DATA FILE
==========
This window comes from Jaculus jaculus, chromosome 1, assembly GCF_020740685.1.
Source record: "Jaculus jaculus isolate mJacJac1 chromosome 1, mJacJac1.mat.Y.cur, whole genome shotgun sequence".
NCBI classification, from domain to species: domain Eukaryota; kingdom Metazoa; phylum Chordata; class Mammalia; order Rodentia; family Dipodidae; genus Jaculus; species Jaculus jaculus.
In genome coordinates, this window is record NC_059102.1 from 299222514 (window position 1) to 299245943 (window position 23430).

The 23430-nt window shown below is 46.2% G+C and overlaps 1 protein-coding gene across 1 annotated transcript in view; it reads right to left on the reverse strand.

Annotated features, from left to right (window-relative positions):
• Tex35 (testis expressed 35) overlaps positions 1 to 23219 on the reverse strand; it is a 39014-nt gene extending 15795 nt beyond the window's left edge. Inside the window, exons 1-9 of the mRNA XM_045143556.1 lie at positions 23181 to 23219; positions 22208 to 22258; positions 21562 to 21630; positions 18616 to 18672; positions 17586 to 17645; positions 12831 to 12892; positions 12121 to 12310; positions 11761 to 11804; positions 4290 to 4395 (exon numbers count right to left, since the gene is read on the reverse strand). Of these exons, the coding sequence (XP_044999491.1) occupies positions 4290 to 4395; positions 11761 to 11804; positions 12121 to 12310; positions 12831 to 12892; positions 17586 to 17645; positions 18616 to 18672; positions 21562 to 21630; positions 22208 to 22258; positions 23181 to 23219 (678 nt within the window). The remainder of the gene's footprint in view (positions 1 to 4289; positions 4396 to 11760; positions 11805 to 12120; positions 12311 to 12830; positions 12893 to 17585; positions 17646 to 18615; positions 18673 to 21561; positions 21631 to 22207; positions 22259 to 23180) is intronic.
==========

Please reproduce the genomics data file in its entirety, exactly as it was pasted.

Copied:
This window comes from Jaculus jaculus, chromosome 1, assembly GCF_020740685.1.
Source record: "Jaculus jaculus isolate mJacJac1 chromosome 1, mJacJac1.mat.Y.cur, whole genome shotgun sequence".
NCBI classification, from domain to species: domain Eukaryota; kingdom Metazoa; phylum Chordata; class Mammalia; order Rodentia; family Dipodidae; genus Jaculus; species Jaculus jaculus.
In genome coordinates, this window is record NC_059102.1 from 299222514 (window position 1) to 299245943 (window position 23430).

The 23430-nt window shown below is 46.2% G+C and overlaps 1 protein-coding gene across 1 annotated transcript in view; it reads right to left on the reverse strand.

Annotated features, from left to right (window-relative positions):
• Tex35 (testis expressed 35) overlaps positions 1 to 23219 on the reverse strand; it is a 39014-nt gene extending 15795 nt beyond the window's left edge. Inside the window, exons 1-9 of the mRNA XM_045143556.1 lie at positions 23181 to 23219; positions 22208 to 22258; positions 21562 to 21630; positions 18616 to 18672; positions 17586 to 17645; positions 12831 to 12892; positions 12121 to 12310; positions 11761 to 11804; positions 4290 to 4395 (exon numbers count right to left, since the gene is read on the reverse strand). Of these exons, the coding sequence (XP_044999491.1) occupies positions 4290 to 4395; positions 11761 to 11804; positions 12121 to 12310; positions 12831 to 12892; positions 17586 to 17645; positions 18616 to 18672; positions 21562 to 21630; positions 22208 to 22258; positions 23181 to 23219 (678 nt within the window). The remainder of the gene's footprint in view (positions 1 to 4289; positions 4396 to 11760; positions 11805 to 12120; positions 12311 to 12830; positions 12893 to 17585; positions 17646 to 18615; positions 18673 to 21561; positions 21631 to 22207; positions 22259 to 23180) is intronic.